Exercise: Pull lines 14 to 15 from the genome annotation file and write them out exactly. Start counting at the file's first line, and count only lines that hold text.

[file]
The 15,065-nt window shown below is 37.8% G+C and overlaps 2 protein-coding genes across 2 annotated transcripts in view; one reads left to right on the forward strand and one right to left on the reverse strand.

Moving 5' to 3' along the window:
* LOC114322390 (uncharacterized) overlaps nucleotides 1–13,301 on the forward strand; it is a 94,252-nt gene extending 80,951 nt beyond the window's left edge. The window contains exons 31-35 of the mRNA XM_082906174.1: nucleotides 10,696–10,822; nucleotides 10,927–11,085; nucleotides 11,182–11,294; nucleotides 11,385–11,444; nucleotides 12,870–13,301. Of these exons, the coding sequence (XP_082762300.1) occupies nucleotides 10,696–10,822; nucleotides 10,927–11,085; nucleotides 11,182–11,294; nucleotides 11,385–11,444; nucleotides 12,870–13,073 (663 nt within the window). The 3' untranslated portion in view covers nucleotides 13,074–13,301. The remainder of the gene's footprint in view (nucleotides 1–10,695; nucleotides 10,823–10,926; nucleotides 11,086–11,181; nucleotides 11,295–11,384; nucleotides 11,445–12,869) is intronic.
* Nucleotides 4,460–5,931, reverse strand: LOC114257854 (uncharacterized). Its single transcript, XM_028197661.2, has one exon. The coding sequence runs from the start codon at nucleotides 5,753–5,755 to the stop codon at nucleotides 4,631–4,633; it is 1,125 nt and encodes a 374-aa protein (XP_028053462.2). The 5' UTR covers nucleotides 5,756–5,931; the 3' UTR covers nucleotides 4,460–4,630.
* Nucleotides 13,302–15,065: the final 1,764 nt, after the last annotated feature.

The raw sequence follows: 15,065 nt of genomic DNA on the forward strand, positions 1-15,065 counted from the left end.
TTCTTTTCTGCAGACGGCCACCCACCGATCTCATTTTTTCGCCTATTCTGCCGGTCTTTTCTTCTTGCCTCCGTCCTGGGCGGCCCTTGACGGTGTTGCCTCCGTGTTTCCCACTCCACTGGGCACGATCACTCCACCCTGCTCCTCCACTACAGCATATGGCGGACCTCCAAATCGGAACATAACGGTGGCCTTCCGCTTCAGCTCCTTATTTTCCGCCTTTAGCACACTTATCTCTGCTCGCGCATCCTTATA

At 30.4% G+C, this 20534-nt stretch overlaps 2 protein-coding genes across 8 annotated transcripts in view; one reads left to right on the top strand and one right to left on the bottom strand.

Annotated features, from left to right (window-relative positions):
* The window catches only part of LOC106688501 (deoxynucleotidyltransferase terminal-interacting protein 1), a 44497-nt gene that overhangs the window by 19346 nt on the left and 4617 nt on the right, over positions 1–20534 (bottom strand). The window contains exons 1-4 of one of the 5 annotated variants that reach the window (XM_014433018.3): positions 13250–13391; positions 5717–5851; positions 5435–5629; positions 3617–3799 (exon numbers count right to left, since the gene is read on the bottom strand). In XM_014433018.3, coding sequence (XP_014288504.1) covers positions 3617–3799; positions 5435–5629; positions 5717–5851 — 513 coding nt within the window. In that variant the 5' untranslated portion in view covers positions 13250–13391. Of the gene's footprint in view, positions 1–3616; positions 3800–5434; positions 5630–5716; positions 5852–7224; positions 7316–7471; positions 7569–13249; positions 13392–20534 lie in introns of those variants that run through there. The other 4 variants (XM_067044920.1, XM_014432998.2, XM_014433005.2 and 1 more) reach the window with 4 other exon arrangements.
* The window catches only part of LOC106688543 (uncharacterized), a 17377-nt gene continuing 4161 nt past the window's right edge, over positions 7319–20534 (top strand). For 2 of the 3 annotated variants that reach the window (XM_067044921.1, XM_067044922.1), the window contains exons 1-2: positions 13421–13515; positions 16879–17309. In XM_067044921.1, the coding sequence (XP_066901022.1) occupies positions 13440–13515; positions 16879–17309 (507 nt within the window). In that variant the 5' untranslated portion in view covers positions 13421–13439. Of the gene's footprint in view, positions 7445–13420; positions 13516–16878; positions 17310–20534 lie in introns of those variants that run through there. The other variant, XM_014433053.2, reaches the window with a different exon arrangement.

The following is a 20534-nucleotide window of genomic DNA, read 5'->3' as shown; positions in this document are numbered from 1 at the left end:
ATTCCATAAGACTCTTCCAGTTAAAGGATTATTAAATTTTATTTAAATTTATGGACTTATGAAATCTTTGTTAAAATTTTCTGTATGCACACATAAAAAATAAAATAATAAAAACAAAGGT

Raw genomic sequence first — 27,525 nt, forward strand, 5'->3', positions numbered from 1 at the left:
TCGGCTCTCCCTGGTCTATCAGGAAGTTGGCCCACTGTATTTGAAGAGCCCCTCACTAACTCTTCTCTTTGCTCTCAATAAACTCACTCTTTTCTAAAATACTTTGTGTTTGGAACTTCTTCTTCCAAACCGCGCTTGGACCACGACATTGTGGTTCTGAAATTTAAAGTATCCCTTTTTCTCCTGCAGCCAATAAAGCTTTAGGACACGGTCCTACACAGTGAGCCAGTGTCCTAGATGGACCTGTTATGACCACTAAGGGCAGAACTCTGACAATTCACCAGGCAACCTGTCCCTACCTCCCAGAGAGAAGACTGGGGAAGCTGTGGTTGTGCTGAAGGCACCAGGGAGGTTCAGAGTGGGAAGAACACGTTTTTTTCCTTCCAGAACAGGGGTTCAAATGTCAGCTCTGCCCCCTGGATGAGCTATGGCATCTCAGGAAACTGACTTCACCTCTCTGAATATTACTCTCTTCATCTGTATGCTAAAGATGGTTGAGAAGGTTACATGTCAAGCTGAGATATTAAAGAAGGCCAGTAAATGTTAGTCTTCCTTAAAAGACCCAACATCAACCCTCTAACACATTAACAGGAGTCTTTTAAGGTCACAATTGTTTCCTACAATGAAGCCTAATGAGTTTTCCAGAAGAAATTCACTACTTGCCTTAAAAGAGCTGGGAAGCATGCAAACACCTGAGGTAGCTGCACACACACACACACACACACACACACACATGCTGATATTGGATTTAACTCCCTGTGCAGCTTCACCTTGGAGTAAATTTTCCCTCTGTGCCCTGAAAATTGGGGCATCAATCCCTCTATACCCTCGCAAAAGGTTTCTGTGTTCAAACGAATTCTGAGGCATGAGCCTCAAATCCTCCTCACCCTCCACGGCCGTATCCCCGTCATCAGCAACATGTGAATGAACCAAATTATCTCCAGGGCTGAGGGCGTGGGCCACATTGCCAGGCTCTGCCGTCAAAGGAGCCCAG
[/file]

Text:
Raw genomic sequence first — 27,525 nt, forward strand, 5'->3', positions numbered from 1 at the left:
TCGGCTCTCCCTGGTCTATCAGGAAGTTGGCCCACTGTATTTGAAGAGCCCCTCACTAACTCTTCTCTTTGCTCTCAATAAACTCACTCTTTTCTAAAATACTTTGTGTTTGGAACTTCTTCTTCCAAACCGCGCTTGGACCACGACATTGTGGTTCTGAAATTTAAAGTATCCCTTTTTCTCCTGCAGCCAATAAAGCTTTAGGACACGGTCCTACACAGTGAGCCAGTGTCCTAGATGGACCTGTTATGACCACTAAGGGCAGAACTCTGACAATTCACCAGGCAACCTGTCCCTACCTCCCAGAGAGAAGACTGGGGAAGCTGTGGTTGTGCTGAAGGCACCAGGGAGGTTCAGAGTGGGAAGAACACGTTTTTTTCCTTCCAGAACAGGGGTTCAAATGTCAGCTCTGCCCCCTGGATGAGCTATGGCATCTCAGGAAACTGACTTCACCTCTCTGAATATTACTCTCTTCATCTGTATGCTAAAGATGGTTGAGAAGGTTACATGTCAAGCTGAGATATTAAAGAAGGCCAGTAAATGTTAGTCTTCCTTAAAAGACCCAACATCAACCCTCTAACACATTAACAGGAGTCTTTTAAGGTCACAATTGTTTCCTACAATGAAGCCTAATGAGTTTTCCAGAAGAAATTCACTACTTGCCTTAAAAGAGCTGGGAAGCATGCAAACACCTGAGGTAGCTGCACACACACACACACACACACACACACACATGCTGATATTGGATTTAACTCCCTGTGCAGCTTCACCTTGGAGTAAATTTTCCCTCTGTGCCCTGAAAATTGGGGCATCAATCCCTCTATACCCTCGCAAAAGGTTTCTGTGTTCAAACGAATTCTGAGGCATGAGCCTCAAATCCTCCTCACCCTCCACGGCCGTATCCCCGTCATCAGCAACATGTGAATGAACCAAATTATCTCCAGGGCTGAGGGCGTGGGCCACATTGCCAGGCTCTGCCGTCAAAGGAGCCCAG